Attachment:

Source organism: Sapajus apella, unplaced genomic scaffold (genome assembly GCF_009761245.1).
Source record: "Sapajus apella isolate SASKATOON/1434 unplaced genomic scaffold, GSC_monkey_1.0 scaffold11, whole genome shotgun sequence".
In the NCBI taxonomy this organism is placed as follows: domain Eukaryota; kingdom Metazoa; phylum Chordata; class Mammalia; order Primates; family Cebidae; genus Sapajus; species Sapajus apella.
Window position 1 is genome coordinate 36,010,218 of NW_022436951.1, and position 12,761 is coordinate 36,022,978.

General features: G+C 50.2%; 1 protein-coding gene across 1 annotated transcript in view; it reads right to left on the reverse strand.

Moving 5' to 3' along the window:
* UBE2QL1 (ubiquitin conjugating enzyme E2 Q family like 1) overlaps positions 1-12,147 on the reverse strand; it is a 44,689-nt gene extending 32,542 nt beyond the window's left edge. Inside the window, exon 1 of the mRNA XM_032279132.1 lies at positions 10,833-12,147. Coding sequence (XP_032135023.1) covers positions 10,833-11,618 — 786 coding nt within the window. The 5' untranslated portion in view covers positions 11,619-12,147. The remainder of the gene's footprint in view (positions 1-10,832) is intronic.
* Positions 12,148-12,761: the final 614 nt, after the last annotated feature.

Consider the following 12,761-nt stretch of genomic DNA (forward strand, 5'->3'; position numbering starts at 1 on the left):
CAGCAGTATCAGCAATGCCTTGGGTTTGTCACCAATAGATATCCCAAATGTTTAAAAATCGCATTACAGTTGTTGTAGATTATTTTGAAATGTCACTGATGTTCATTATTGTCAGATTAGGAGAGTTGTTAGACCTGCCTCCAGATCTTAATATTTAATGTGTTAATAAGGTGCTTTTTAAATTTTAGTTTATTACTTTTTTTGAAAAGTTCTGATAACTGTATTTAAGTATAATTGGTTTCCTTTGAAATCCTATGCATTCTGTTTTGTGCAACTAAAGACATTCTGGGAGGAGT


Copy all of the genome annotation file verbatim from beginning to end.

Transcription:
Source organism: Sapajus apella, unplaced genomic scaffold (genome assembly GCF_009761245.1).
Source record: "Sapajus apella isolate SASKATOON/1434 unplaced genomic scaffold, GSC_monkey_1.0 scaffold11, whole genome shotgun sequence".
In the NCBI taxonomy this organism is placed as follows: domain Eukaryota; kingdom Metazoa; phylum Chordata; class Mammalia; order Primates; family Cebidae; genus Sapajus; species Sapajus apella.
Window position 1 is genome coordinate 36,010,218 of NW_022436951.1, and position 12,761 is coordinate 36,022,978.

General features: G+C 50.2%; 1 protein-coding gene across 1 annotated transcript in view; it reads right to left on the reverse strand.

Moving 5' to 3' along the window:
* UBE2QL1 (ubiquitin conjugating enzyme E2 Q family like 1) overlaps positions 1-12,147 on the reverse strand; it is a 44,689-nt gene extending 32,542 nt beyond the window's left edge. Inside the window, exon 1 of the mRNA XM_032279132.1 lies at positions 10,833-12,147. Coding sequence (XP_032135023.1) covers positions 10,833-11,618 — 786 coding nt within the window. The 5' untranslated portion in view covers positions 11,619-12,147. The remainder of the gene's footprint in view (positions 1-10,832) is intronic.
* Positions 12,148-12,761: the final 614 nt, after the last annotated feature.

Consider the following 12,761-nt stretch of genomic DNA (forward strand, 5'->3'; position numbering starts at 1 on the left):
CAGCAGTATCAGCAATGCCTTGGGTTTGTCACCAATAGATATCCCAAATGTTTAAAAATCGCATTACAGTTGTTGTAGATTATTTTGAAATGTCACTGATGTTCATTATTGTCAGATTAGGAGAGTTGTTAGACCTGCCTCCAGATCTTAATATTTAATGTGTTAATAAGGTGCTTTTTAAATTTTAGTTTATTACTTTTTTTGAAAAGTTCTGATAACTGTATTTAAGTATAATTGGTTTCCTTTGAAATCCTATGCATTCTGTTTTGTGCAACTAAAGACATTCTGGGAGGAGT